Cost of living latest: Bank of England ‘shares some of blame for inflation soaring’ | UK News

Five-minute read: Too much money chasing too few goods – the self-inflicted part of UK inflation problem

By Ian King, Sky News business presenter

It is hard to disagree with Liam Fox’s assessment (see 14.11 post) of why inflation has erupted in a number of the world’s major economies.

As Andrew Bailey, the governor of the Bank of England, noted last week, around four-fifths of the inflation being experienced in the UK economy is down to global factors beyond the Bank’s control, with commodity prices having taken off due to Russia’s attack on Ukraine and shortages of many finished goods having risen as a result of supply chain disruption due to post-pandemic bottlenecks and, of course, the latest COVID lockdowns in China that have caused huge backlogs at that country’s ports.

But part of what has happened has, as Dr Fox notes, been self-inflicted.

Central banks around the world kept up the supply of liquidity to markets during the pandemic with emergency asset purchases, quantitative easing (QE) in the jargon, using the play-book they first adopted in the wake of the global financial crisis and the later Eurozone sovereign debt crisis. This resulted in some quite spectacular expansions in the size of the balance sheets of the US Federal Reserve, the European Central Bank and the Bank of England.

Worrying about the money supply, which was all the rage in the 1980s as the Reagan and Thatcher governments took emergency action to tackle the inflation that had proved so toxic for their economies during the 1970s, has rather drifted out of fashion among economists. That was certainly true among central bankers.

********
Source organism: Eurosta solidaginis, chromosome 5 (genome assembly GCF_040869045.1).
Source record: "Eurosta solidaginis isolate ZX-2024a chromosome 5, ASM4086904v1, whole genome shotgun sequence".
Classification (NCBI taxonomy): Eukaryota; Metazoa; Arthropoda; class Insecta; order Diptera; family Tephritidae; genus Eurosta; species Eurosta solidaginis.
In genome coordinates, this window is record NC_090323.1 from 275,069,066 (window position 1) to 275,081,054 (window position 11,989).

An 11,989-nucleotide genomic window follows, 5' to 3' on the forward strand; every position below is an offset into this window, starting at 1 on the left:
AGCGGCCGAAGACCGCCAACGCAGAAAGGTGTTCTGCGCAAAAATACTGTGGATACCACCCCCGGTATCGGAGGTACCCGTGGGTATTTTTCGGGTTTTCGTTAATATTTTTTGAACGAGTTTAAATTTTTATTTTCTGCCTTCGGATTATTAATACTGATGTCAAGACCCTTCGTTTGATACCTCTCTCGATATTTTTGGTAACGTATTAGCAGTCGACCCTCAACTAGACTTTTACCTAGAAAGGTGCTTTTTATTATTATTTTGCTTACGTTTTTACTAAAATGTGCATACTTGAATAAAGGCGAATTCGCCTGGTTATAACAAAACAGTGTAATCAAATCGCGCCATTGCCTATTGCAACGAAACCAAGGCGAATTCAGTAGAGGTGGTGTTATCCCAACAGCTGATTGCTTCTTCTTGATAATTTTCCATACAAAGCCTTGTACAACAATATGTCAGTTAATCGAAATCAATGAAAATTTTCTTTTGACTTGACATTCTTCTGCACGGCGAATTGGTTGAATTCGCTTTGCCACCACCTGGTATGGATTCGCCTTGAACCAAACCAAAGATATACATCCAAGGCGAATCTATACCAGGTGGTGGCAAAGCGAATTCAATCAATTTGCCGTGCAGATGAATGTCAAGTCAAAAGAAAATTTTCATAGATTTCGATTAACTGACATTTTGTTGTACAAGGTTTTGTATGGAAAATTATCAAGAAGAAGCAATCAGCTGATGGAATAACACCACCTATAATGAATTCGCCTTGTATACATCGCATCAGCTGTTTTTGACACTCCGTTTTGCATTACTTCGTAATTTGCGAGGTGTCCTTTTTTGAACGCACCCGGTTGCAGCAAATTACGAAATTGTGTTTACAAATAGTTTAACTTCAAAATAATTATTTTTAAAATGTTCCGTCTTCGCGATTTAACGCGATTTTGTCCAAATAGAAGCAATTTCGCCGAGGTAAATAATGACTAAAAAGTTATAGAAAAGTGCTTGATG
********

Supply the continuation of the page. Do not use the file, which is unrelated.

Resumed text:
But some economists who came to prominence during that era, such as Tim Congdon, never stopped fretting about figures such as M0, M1, M3 and M4 that measure the amount of money circulating in the economy.

Professor Congdon, who in the days before the Bank of England’s operational independence was one of the so-called “wise men” that advised the former Chancellor Kenneth Clarke, warned early on during the pandemic that the extent to which the money supply was being pumped up around the world was bound to be inflationary.

He told The Daily Telegraph in July 2020: “Central banks are worried about deflation: my worry is that we are heading for double-digit inflation, particularly in the US where the surge in money has been most extreme.

“This is nothing like the period after 2008 when the banking system was crippled and we needed QE just to stop the money supply contracting.”

His warning fell on deaf ears.

This may be partly because, in Japan, the authorities had been using QE in an attempt to stimulate economic activity for the best part of two decades without sparking a surge in inflation. The Fed and other central banks around the world obviously assumed that would be the outcome for their economies, too.

Very little consideration was even given to the money supply, as Professor Congdon noted in an article in the Wall Street Journal in July last year: “Over the past remarkable 15 months or so of highly accommodative policies, the FOMC [the Fed’s rate-setting Open Markets Committee] minutes haven’t once referred to any concept of the quantity of money. “

The high priest of monetarism, the theory that the money supply is the main driver of economic demand, was the Nobel Prize-winning economist Milton Friedman.

Professor Friedman famously described inflation as “too much money chasing too few goods” – and that is a fair assessment of what has been going on.

What is particularly shocking is that, even while discussion of possible interest rate rises was happening, these central banks carried on with QE. The Bank of England did not stop its COVID-era asset purchases until December last year and the Federal Reserve and European Central Bank until March this year.

Ironically, having warned during the pandemic of the dangers of expanding the money supply, some monetarists are now expressing concerns that the money supply is contracting too rapidly – potentially making worse any downturn should the world’s central banks now reverse their asset purchases (quantitative tightening in the jargon) too aggressively.

That is clearly Dr Fox’s diagnosis, too.

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